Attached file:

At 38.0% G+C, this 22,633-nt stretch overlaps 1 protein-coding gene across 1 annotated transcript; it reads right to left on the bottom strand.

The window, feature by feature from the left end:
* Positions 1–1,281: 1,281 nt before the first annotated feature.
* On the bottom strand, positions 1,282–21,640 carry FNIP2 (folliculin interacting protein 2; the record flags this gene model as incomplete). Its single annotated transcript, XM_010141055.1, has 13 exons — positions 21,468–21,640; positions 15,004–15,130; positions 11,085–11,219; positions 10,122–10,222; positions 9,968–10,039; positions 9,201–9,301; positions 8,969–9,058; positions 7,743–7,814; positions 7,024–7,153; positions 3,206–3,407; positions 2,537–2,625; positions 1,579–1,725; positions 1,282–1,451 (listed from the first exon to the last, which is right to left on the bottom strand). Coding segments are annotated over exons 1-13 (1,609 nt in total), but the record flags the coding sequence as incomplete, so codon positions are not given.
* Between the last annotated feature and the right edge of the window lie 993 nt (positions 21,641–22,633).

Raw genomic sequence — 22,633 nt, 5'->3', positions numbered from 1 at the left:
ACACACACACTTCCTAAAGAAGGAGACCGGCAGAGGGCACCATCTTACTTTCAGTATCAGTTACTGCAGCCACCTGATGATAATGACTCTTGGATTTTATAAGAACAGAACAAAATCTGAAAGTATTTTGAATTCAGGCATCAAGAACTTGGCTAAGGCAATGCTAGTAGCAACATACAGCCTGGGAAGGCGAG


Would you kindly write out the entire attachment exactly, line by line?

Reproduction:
At 38.0% G+C, this 22,633-nt stretch overlaps 1 protein-coding gene across 1 annotated transcript; it reads right to left on the bottom strand.

The window, feature by feature from the left end:
* Positions 1–1,281: 1,281 nt before the first annotated feature.
* On the bottom strand, positions 1,282–21,640 carry FNIP2 (folliculin interacting protein 2; the record flags this gene model as incomplete). Its single annotated transcript, XM_010141055.1, has 13 exons — positions 21,468–21,640; positions 15,004–15,130; positions 11,085–11,219; positions 10,122–10,222; positions 9,968–10,039; positions 9,201–9,301; positions 8,969–9,058; positions 7,743–7,814; positions 7,024–7,153; positions 3,206–3,407; positions 2,537–2,625; positions 1,579–1,725; positions 1,282–1,451 (listed from the first exon to the last, which is right to left on the bottom strand). Coding segments are annotated over exons 1-13 (1,609 nt in total), but the record flags the coding sequence as incomplete, so codon positions are not given.
* Between the last annotated feature and the right edge of the window lie 993 nt (positions 21,641–22,633).

Raw genomic sequence — 22,633 nt, 5'->3', positions numbered from 1 at the left:
ACACACACACTTCCTAAAGAAGGAGACCGGCAGAGGGCACCATCTTACTTTCAGTATCAGTTACTGCAGCCACCTGATGATAATGACTCTTGGATTTTATAAGAACAGAACAAAATCTGAAAGTATTTTGAATTCAGGCATCAAGAACTTGGCTAAGGCAATGCTAGTAGCAACATACAGCCTGGGAAGGCGAG